Minnesota’s national leadership in the development of alternative fuels will be on display April 9-12 at the Biotechnology Industry Organization’s (BIO) annual international convention in Chicago.
The rural southwestern corner of Minnesota has quickly become a thriving renewable energy commerce center. Hailed as the state’s “dream machine” by Governor Tim Pawlenty, this 18-county region produces more than 70 percent of Minnesota’s wind power and boasts an array of biomass and biogas projects – making primary methane gas from decomposing biological waste.
A new plant in the region will create electricity from turkey droppings while another will convert solid municipal waste into a clean-burning, synthetic gas. Another pumps out 45 million gallons of ethanol a year – along with Shakers vodka – and is now developing a system to create biomass energy from corn stalks and husks, replacing its use of natural gas altogether. Yet another company is using corn to make everything from drapes to T-shirts.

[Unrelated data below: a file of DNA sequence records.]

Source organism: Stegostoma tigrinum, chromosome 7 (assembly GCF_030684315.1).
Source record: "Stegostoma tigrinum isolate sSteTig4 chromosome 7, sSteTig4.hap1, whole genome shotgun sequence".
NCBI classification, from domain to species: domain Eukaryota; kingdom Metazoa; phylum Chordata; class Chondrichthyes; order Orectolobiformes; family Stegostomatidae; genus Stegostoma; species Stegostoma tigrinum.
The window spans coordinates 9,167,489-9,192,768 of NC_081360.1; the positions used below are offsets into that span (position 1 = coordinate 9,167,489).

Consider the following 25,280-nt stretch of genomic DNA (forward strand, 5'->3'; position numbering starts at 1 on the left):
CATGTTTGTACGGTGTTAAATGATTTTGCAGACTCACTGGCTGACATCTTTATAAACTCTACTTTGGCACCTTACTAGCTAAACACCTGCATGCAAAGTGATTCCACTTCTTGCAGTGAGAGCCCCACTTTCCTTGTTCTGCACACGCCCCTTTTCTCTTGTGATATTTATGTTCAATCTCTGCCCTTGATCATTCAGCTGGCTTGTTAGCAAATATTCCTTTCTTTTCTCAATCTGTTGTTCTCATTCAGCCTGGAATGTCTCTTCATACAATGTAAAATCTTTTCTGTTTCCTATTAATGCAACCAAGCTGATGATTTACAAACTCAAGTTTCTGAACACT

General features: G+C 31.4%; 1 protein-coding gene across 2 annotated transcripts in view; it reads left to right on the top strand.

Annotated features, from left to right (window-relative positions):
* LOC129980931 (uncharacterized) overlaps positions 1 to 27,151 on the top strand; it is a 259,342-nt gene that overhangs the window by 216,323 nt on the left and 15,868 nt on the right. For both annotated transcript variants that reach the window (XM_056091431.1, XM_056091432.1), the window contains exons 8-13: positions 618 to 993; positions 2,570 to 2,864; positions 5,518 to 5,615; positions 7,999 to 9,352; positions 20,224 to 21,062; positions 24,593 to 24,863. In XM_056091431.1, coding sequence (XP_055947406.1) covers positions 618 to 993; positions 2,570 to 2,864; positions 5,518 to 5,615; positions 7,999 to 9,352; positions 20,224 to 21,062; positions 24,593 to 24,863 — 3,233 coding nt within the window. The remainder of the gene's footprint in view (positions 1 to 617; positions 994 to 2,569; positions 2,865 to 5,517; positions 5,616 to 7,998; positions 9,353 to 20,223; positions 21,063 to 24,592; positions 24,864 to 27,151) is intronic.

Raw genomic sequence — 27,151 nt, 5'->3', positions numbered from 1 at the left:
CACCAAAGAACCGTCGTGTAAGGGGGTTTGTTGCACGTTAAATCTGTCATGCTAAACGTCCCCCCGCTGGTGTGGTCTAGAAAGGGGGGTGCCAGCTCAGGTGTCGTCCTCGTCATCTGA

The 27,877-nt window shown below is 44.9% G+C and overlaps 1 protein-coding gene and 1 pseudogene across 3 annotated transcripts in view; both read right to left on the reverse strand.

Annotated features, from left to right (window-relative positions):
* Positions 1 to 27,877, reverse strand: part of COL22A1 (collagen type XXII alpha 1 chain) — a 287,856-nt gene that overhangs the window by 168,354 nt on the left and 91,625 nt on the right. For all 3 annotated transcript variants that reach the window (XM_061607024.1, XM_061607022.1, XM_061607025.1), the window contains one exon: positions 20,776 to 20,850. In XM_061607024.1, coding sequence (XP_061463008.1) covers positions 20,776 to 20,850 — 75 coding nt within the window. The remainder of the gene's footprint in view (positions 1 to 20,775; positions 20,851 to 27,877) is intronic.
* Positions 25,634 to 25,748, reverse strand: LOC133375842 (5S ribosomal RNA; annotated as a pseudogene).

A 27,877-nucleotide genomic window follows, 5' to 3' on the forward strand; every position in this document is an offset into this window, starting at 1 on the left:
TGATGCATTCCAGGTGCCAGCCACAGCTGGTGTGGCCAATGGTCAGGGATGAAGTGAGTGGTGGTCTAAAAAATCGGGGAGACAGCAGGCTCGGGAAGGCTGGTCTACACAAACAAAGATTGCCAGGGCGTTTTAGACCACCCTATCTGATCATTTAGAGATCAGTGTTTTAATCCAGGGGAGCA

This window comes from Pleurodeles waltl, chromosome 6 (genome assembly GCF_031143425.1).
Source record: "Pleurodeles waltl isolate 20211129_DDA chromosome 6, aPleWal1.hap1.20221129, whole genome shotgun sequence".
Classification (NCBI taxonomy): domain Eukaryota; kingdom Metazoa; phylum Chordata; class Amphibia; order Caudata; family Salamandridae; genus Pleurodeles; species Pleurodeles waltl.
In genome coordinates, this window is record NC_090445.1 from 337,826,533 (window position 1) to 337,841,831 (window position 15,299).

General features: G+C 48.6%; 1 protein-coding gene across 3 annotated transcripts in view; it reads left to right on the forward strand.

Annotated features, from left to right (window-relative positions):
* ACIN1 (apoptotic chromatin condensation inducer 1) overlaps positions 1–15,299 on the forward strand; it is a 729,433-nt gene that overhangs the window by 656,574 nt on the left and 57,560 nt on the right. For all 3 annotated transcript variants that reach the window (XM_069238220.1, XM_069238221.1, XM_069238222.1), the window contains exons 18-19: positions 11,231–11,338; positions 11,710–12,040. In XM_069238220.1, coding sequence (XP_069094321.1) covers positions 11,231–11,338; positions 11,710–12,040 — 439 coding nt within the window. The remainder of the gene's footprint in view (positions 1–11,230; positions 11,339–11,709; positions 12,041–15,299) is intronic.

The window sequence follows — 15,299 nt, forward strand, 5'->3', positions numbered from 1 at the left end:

Ethanol-blended fuel is easier to buy here than anywhere else. Minnesota is the only state in the nation to require that all diesel fuel contain 2 percent biodiesel, and all gasoline sold in the state must contain 10 percent ethanol – increasing to 20 percent by 2013.
Governor Pawlenty, chair of the Governors Ethanol Coalition in 2005, is leading the charge to increase America’s use of biofuels and alternative energy. He recently wrote to U.S. oil companies, urging them to join Minnesota in a nationwide drive to expand the awareness and availability of ethanol-blended fuels.
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